Halloween was a mid quarter project for college I designed and put together over the course of about two weeks. It represents some of my first attempts to design lighter game experiences, and to tailor those designs to young audiences. It also represents the first real flash development I’ve done since eleventh to early twelfth grade, so that’s all very exciting.
As usual, all of the code and documentation you’ll get here has been unaltered in any way from the original submitted version; so all of the successes and failures are on display if you’re into that kind of thing.
I like to try and connect my school assignments to the real world whenever possible. The specifications for my project required a point and click style “greeting card”, make of that term what you wish. I more directly took inspiration from my niece’s iPad and some of the gorgeous point-and-click apps that she loves.
One of the things that bothers me with our approach to toddler development in the game industry is that we rarely focus on multi-step exploration or problem solving. We have a lot of really amazing, well designed experiences that allow young kids to play with the world and have it respond to them, but they usually focus on breadth of choice rather than depth of choice.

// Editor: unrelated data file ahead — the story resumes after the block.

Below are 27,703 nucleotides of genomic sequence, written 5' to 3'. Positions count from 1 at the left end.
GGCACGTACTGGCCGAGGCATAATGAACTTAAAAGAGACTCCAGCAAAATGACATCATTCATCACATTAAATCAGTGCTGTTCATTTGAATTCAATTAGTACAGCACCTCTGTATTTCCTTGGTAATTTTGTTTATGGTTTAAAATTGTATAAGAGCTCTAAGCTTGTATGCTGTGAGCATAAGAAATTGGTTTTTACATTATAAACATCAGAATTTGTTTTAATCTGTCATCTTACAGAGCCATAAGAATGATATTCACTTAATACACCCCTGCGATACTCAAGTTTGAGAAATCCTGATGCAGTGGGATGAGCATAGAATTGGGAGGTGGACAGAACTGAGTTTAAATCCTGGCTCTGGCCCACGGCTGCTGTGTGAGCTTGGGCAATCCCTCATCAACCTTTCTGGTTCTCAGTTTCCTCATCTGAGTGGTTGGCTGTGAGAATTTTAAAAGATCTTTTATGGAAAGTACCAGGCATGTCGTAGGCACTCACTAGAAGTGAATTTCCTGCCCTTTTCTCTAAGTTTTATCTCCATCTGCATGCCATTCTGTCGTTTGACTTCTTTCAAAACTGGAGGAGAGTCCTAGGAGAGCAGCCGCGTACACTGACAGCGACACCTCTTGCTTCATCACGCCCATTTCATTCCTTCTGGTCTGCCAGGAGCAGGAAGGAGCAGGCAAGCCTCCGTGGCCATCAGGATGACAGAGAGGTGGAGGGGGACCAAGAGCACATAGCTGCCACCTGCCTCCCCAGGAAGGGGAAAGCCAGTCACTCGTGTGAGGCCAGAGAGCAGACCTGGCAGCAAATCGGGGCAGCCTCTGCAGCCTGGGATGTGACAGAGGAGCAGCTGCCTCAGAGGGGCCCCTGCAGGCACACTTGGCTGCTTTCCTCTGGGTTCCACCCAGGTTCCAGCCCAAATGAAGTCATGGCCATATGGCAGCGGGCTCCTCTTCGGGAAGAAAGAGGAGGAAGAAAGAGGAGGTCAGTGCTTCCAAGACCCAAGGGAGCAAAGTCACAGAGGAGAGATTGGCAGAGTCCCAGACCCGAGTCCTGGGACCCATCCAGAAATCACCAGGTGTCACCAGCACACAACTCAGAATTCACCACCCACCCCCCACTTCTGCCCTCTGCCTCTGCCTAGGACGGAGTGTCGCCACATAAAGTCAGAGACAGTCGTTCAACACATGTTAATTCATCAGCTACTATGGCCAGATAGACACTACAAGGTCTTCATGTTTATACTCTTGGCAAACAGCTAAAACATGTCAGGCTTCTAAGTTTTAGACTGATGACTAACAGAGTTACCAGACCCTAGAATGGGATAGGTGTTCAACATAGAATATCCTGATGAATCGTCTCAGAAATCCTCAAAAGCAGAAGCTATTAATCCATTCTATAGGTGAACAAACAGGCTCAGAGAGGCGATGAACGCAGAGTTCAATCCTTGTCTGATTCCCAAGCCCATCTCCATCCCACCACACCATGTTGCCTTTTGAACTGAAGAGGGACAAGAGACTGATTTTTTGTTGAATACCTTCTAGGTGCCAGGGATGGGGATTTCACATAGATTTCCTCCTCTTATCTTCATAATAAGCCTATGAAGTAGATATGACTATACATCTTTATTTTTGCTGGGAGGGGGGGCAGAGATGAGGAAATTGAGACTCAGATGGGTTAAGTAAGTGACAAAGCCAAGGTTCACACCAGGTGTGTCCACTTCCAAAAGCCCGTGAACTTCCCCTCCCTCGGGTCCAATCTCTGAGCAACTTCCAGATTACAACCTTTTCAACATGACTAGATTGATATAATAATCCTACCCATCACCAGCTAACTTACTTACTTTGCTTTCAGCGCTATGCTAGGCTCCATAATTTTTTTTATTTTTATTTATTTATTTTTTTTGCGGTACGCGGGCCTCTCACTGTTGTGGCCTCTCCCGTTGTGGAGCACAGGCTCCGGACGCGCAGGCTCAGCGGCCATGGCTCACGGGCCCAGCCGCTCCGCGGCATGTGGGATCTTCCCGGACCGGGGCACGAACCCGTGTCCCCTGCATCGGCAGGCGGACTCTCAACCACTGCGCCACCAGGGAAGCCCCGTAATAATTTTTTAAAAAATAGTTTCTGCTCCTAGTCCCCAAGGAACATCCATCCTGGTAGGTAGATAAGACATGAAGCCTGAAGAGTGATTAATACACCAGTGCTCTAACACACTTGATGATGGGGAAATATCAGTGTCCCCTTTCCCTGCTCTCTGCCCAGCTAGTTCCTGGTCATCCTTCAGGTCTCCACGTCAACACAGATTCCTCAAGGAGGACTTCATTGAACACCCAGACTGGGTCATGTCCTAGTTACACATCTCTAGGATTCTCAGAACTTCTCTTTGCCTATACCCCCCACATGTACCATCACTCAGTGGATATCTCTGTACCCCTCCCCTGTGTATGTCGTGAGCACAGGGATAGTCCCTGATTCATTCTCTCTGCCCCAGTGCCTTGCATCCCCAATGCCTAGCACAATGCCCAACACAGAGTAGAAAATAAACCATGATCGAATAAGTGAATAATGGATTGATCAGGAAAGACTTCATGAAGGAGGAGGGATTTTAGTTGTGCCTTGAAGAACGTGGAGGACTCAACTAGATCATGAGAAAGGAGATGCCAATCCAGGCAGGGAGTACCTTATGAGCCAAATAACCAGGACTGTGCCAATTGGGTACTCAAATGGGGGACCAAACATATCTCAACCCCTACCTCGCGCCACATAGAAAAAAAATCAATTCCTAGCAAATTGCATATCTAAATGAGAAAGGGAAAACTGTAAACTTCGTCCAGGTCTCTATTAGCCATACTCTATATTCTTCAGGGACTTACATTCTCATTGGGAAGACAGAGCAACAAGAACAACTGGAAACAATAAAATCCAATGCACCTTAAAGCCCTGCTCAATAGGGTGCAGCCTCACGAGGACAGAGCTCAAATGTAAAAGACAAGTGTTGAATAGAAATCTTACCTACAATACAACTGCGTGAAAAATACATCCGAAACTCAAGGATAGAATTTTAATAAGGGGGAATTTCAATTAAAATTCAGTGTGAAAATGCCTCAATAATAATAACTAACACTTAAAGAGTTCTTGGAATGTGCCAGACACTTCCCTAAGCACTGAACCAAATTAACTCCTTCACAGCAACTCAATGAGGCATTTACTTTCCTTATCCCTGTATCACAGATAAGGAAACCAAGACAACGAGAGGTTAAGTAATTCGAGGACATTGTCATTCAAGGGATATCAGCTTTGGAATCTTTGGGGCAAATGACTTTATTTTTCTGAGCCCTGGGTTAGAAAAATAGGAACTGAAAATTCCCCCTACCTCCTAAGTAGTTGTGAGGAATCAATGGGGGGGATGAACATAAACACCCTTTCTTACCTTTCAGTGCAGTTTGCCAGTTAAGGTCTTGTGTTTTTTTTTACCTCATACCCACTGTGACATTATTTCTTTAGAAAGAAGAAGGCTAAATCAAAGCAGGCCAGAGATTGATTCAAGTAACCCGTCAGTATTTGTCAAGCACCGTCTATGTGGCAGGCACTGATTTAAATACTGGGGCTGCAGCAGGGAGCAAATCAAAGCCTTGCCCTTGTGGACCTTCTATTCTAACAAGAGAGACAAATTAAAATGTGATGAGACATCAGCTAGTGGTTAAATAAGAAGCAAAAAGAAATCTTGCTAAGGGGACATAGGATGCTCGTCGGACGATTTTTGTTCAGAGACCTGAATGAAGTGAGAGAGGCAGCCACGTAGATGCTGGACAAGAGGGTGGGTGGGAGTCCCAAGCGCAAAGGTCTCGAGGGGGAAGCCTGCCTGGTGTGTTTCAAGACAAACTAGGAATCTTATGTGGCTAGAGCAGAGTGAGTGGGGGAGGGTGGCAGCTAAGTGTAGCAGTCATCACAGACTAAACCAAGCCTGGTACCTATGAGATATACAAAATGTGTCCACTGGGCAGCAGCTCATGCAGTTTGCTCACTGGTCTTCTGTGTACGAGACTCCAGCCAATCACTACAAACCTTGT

I decided to go for the opposite approach; rather than have a lot of things that you could click on, I would focus on affecting the state of the world.
You can see a screenshot of some of the (limited) results below:
With only around two weeks to formulate the design and code, there weren’t a huge number of behaviors I could implement. In the download, you can see my submitted design doc which runs over the entire list of features. In the interest of some brevity, I won’t run over most of them, but I will touch on one decision in particular before I go into the code analysis and lessons I learned.
Halloween is designed to be used with a touch interface; project requirements necessitated that I provide rollover effects for the pumpkin, and they’re also the reason for the somewhat awkward credits and intro screen. All of these (and a few other things) will be removed or redesigned before my niece gets her hands on the finished version.